There is an excellent quote on courage by Thucydides, an Athenian scholar and General, which underpins this article.
“But, the bravest are surely those who have the clearest vision of what is before them, glory and danger alike, and yet notwithstanding, go out to meet it.”
Thucydides gives us a powerful quote which, in my opinion, highlights the personal quality of courage. However, to have, or demonstrate the act of courage there must be a unity of strength in the body and the mind.
There are some unique examples that you may be able to relate to either personally or know someone who might demonstrate a similar juxtaposition which I will outline here (fyi I have been waiting a long time to use that word).
I have witnessed people with the ability to endure physical hell, yet they will allow themselves to be easily pushed over in a personal relationship. Conversely, there are those who are mentally switched on yet cannot endure an ounce of physical pain.
What then, is the disconnect between these two states? It has been my repeated observation that the overriding emotion that prevents action is fear.
How do we combat fear? Courage.
Courage is a personal attribute that eludes people of every kind, every day. The pursuit of courage can occupy a lifetime. It can be elusive, and where one may have a firm hold on how to apply it in one situation, the opposite may be true in another.
Courage is not reserved for the physical realm alone nor is it required to be measured against the backdrop of a life or death situation. There are many demonstrations of courage that take on different identities.
History books tell colorful and inspiring tales of social activists, such as John Lewis at Pettus bridge, who chose to speak out against injustice at significant personal risk.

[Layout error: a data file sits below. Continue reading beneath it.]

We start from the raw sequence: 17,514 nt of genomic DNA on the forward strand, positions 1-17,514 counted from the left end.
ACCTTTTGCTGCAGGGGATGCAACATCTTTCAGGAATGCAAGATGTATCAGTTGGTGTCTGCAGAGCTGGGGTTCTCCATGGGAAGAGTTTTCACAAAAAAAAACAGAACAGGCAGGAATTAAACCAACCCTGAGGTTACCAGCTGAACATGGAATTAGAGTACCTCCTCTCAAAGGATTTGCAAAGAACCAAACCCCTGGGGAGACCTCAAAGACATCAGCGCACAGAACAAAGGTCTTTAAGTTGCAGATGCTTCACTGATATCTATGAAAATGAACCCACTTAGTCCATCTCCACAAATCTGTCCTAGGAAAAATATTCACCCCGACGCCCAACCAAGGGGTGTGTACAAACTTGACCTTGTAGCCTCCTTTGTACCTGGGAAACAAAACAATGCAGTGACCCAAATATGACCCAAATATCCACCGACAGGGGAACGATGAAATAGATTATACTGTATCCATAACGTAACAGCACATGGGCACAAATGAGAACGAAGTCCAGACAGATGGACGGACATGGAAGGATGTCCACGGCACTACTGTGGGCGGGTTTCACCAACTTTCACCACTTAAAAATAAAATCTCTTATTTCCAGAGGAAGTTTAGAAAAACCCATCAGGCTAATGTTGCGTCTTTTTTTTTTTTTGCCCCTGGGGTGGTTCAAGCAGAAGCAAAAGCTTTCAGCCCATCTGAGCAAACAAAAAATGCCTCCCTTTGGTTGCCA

I am particularly fond of the stories of entrepreneurs such as Joy Mangano, depicted by Jennifer Lawrence in the movie Joy, who take a tremendous personal risk to pursue their dreams, only because I can relate to the struggle.
There are different types of courage, ranging from physical strength and endurance to mental stamina and innovation.
So the question then is how do you find courage in the moments you need it most? What actionable steps can you use to crystallize your intentions to be brave into action?
Here are a few helpful suggestions you can use, outside of the memory of your mom telling you to be brave as you get strapped into the dentist’s chair.
These were some steps I would personally go through upon prepping to deploy for a critical incident whether it was a raid for armed suspects or a contain and callout for a deranged person.
Check your equipment
Checking equipment was something we would do to ensure we had everything that was required to fulfill our tasking but also to make sure our equipment was functioning and not excessively loud.
Regarding courage, check your equipment means merely review your thought processes. Not every situation is tactical, but you can use similar methods to develop the skills to gain courage.